sweetness514
08-10-2006, 06:08 PM
Jen,

you brought up the Boston brace, oh my what bad memories :( I often think how much I struggled with it, the pain and how my teenage years were so hard, I couldn't concentrate in school b/c of the pain and I was tired a lot, didn't sleep much with that thing. I think how happy and pain free I was before scoliosis was diagnosed at age 12, but it also reminds me of everything I went through and it's in the past, at least I don't have to wear that now :cool:

My parents wanted me to have surgery earlier than I did, and I backed out(age 18). I think about how they were in the dark about it then and it was a good thing I didn't for that reason, among others. They really didn't realize how big of a deal it is and all the healing it takes, plus what complications can happen later on, as the doctors told them that was it after surgery, no more pain or surgeries. It's good I waited and had the support I had when I did have it, they had time to understand a bit more what it is about.

jelysc613
08-10-2006, 08:37 PM
Sweetness,

I see you spent 4 years with the brace... I can't even imagine what you went through with it for so long, and then still having to go through all those surgeries afterward. I really admire you for that perseverence, when there are so many people out there who are afraid to do anything about their backs and just surrender to scoliosis. The amount human beings can endure is phenomenal. I only wore the brace for a year before I ended up needing surgery anyway, and that year was way worse than the year after I had surgery... not to mention how cruel kids that age can be, as I'm sure you discovered as well :(

By the way, after surgery, I had a cast on for 4 months... the weekend after I had the cast removed, my parents threw me a "cast off my cast" party and we hung it up and me and all my friends beat it like a pinata :D Just a funny thought... should have thought of that for our braces!!

Suzy
08-11-2006, 12:52 PM
I am with most of you on the comments by family friends and strangers. I could not believe the negativity before I had my surgery when someone found out I was having back surgery. The x-ray tech that took my films said "I would never have back surgery ever, after seeing the results most people get" I asked her if she was talking about scoliosis correction and she said "no, but back surgery is back surgery". I wanted to smack her. She went on and on how terrible the results were that she had seen. Thank goodness I didn't have to stay long. When I was at P.T. a couple of weeks ago another P.T. patient came to ask my guy a question. He was sorry to interrupt our session then asked what surgery I had done. I told him then asked about his surgery (Knee) and he said "wow, you win". I had to laugh, I guess we really do win in the extensive surgery contest. I remember my Dr. telling me it was bigger then open heart surgery. My eye Dr. was also amazed and had a ton of questions. Being on this forum I feel like there are so many of us but if you think about where you live there aren't as many % wise so I guess we are a select few. I did find out about 3% of the poplutation has some scoliosis. So, if you think how many do not have surgery it's no wonder we are such a curiosity post-op.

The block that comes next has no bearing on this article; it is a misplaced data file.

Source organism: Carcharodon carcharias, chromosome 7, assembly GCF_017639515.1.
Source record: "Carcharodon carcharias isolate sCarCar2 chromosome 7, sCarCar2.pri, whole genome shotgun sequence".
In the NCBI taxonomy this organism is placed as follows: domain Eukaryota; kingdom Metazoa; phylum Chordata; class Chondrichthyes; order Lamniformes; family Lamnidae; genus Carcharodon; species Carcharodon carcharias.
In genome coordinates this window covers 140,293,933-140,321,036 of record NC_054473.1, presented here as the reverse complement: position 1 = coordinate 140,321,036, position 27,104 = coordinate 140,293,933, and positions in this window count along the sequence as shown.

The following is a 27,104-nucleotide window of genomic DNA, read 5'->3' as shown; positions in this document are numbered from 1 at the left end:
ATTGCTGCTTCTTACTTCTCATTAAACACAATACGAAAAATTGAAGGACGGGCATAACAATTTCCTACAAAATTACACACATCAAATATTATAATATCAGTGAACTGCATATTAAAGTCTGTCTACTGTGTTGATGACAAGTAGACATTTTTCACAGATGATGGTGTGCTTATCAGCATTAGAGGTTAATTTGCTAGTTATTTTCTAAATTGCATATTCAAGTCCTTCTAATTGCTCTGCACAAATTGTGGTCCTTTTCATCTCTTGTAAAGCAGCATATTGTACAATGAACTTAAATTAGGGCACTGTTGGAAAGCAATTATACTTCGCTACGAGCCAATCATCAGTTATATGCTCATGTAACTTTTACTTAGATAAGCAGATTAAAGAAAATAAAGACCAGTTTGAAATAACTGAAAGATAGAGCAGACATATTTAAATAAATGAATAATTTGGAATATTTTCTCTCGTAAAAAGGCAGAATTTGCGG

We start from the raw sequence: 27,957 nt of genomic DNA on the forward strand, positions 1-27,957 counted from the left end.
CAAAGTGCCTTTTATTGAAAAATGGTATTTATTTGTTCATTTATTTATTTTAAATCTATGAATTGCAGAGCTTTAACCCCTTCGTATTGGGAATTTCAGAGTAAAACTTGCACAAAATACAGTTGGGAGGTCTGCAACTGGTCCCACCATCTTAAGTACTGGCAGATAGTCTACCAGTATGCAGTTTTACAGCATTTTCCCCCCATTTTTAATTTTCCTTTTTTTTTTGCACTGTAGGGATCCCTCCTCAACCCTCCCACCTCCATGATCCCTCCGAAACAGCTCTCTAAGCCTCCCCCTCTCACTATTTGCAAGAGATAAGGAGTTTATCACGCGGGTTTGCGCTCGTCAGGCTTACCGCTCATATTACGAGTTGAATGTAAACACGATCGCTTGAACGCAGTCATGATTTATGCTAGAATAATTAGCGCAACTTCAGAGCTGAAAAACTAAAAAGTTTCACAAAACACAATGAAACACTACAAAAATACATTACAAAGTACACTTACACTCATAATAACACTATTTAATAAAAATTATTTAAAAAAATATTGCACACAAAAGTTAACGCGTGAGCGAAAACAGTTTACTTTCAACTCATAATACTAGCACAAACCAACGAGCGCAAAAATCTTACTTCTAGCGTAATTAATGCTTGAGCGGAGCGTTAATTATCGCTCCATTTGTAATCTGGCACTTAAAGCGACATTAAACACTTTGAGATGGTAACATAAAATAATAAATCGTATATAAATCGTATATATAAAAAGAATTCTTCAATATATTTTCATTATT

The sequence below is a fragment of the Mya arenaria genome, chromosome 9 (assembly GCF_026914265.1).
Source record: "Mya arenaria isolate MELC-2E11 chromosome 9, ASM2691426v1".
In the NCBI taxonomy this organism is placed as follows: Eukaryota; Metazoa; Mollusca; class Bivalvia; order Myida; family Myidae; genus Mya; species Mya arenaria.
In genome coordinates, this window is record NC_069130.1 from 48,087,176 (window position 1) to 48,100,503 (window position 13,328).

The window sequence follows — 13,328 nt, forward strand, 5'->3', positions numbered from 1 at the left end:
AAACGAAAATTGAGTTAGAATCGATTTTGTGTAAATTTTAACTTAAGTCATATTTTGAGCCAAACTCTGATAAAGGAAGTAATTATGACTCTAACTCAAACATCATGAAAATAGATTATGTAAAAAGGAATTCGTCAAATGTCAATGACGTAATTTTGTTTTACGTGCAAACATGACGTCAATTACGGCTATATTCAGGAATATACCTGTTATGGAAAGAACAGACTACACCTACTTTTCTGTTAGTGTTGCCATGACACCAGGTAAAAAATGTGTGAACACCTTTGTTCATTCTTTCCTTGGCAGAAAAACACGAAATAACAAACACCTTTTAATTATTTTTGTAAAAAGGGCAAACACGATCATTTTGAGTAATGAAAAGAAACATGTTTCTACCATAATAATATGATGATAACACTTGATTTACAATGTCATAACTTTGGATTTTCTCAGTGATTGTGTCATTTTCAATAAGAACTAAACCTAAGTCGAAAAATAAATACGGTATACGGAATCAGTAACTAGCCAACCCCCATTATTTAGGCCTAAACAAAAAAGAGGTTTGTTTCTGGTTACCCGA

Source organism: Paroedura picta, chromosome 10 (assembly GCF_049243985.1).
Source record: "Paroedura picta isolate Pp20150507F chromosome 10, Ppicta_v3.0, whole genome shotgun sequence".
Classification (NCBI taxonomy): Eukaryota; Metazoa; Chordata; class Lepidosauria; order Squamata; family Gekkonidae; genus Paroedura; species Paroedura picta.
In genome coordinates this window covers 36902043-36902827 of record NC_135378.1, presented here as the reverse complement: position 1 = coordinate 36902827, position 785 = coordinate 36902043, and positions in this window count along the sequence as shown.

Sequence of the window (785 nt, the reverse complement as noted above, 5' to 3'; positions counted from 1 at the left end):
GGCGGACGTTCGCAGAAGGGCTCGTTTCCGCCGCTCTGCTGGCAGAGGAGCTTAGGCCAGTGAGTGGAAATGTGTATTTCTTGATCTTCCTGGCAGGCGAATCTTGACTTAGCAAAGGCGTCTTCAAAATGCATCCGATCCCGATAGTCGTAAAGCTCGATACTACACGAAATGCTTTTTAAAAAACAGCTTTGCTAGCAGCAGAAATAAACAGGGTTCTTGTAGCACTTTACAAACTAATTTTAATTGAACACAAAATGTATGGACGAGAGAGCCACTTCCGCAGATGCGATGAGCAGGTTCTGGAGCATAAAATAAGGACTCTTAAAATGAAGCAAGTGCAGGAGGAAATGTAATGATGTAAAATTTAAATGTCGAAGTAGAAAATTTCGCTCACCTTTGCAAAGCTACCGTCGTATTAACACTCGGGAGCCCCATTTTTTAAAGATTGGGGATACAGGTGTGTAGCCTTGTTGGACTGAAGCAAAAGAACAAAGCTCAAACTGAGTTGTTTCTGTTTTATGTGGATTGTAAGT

PNUTTRO
08-11-2006, 03:21 PM
Thoughts that came to mind while reading this thread.
You mentioned people thinking that scoliosis surgery is an oddity and that this surgery is so extreme that people can't beleive that we choose to go through it. I have experienced those reactions, but I get the opposite too.

From an individual that has never had surgery (to my knowledge), she thought that my having a revision surgery should be no big deal. "You will bounce back quickly" Thinking in weeks (maybe days) not months.

Then when I took my daughter to her orthopedic surgeon, I said that I had had scoliosis surgery done when I was a teenager, and have never met anyone else who has had it. His response was, "but we do it all the time". . .

sweetness514
08-11-2006, 06:04 PM